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Energy costs are going up for home workers – so should agencies foot the bill?

Should agencies help out staff with the rising cost of heat and electricity?

Agencies across the industry are reimagining what work looks like. Will remote workers return? Can team cultures survive long-distance relationships? And will agency bosses keep their promises? In the wake of the pandemic, we explore the different ways agencies are evolving to meet the needs of staff and clients in a changed world.

If, like most of the marketing and advertising workforce, you’ve been logging on from home these past 15 months, you may have noticed your energy costs rising.

While many workers enjoyed savings related to working at home – such as forgoing the daily commute – remote working comes with its own financial burden.

Estimates in the US suggest that domestic energy use may have risen between 10% and 20% during last year’s shift to home working, representing a cost increase of $40-50. And in the UK, researchers at Nottingham Trent University suggested costs could increase by as much as £28 a month.

Energy costs for those working from home are likely to only get worse, with Britain’s energy regulator set to remove a price cap in October, increasing the energy bills of 15 million households by 12% overnight.

As workers pay more for energy even as their employers, with offices closed, pay less, the idea that bosses should chip in has been debated throughout the pandemic.

National Energy Action, a British fuel poverty charity, has even called for legislation to make a work from home allowance mandatory. But few businesses have gone out of their way to help out employees manage higher energy costs.

Clean switch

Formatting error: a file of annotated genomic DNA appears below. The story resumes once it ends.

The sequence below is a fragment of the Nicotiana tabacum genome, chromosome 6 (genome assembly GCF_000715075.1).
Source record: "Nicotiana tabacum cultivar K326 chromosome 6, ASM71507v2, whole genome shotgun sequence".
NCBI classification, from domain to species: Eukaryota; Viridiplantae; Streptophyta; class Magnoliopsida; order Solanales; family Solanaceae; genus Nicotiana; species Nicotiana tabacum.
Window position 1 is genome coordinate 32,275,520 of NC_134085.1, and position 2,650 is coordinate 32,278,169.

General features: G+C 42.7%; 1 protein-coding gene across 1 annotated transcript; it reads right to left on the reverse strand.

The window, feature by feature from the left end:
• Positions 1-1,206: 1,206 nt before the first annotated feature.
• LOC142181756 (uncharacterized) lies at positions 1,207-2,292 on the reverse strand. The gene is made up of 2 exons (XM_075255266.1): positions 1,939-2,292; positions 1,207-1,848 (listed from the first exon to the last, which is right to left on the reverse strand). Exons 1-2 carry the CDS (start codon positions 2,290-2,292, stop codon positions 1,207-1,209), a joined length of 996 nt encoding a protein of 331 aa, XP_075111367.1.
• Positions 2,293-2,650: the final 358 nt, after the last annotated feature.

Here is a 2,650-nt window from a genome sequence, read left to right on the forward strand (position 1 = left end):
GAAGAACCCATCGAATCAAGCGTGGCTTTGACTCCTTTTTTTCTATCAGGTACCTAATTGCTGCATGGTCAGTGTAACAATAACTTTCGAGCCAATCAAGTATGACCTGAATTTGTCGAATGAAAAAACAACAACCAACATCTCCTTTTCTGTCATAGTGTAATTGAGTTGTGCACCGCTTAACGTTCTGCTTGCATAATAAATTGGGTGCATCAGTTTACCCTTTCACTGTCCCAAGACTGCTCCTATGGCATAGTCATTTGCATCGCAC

One agency that is trying to alleviate the issue is Hallam, an independent digital agency based in Nottingham.

Jake Third, managing director at Hallam, tells The Drum it’s working with Big Clean Switch, an energy supplier comparison platform that helps consumers find sustainable energy providers, to get staff discounts on their heating and electricity. The platform is also a client of the agency.

Hallam staff have access to a bespoke page on Big Clean Switch, and a £30 fixed discount. The switching service helps them make savings by pointing them towards cheaper providers of green energy. Third says: ”Our team has adapted brilliantly to the pressures of working from home over the last 18 months. It’s great to be able to give something back – and help the environment too.”

For Hallam, this is just one element in a wider program intended to make the agency more sustainable – not just in its direct business activities, but its indirect carbon footprint, too.

”We're trying to balance purpose with profit,” he explains. Inspired by the B-Corp movement, Third says Hallam rewrote its ’articles of association’ – part of its core legal documents as a company – to include sustainability and ethical treatment of staff as core business goals, alongside providing value to shareholders.

”It means that the object of our agency, the objective reason that we exist in law, is now to balance three things: our people that we employ, the planet, and profitability. So we don't exist just to make profit anymore. We exist to have a positive impact on all the stakeholders that we've come across.

”We’ve got a goal of becoming carbon neutral next year, and then becoming carbon negative the year after that.”

Why not just give everyone a raise?

This all begs the question: if staff are worried about living costs going up, why don’t agencies simply bump up their pay?

For one, a flat raise across the board by an employer would be taxable like the rest of your paycheck, meaning it'd be harder to put it towards energy bills. And, as the Chartered Institute of Personnel and Development notes, bespoke pay rises matched to employees’ specific energy costs would mean changes to individual employment contracts. Even for businesses with sizable HR capacity, that’s a lot of hassle.

”I wish I could just sign off a 20% pay rise for all of our employees all at once,” says Third. Hallam's switching solution, he says, is an example of ”pragmatism meets idealism.”

(Incidentally, Hallam staff are getting a raise, though Third tells The Drum that this isn't related to energy costs.)

The simpler option would be for workers to sign up for a working-from-home tax relief, which can get you money back for your internet, gas, electricity and water bills. Staff can claim up to £6 a week, if they were told to work from home by their bosses.

There’s a similar situation in Ireland, where employers can offset a certain amount of energy costs tax-free, or workers can claim tax relief on 10% of electricity and heating costs, plus 30% of broadband costs.

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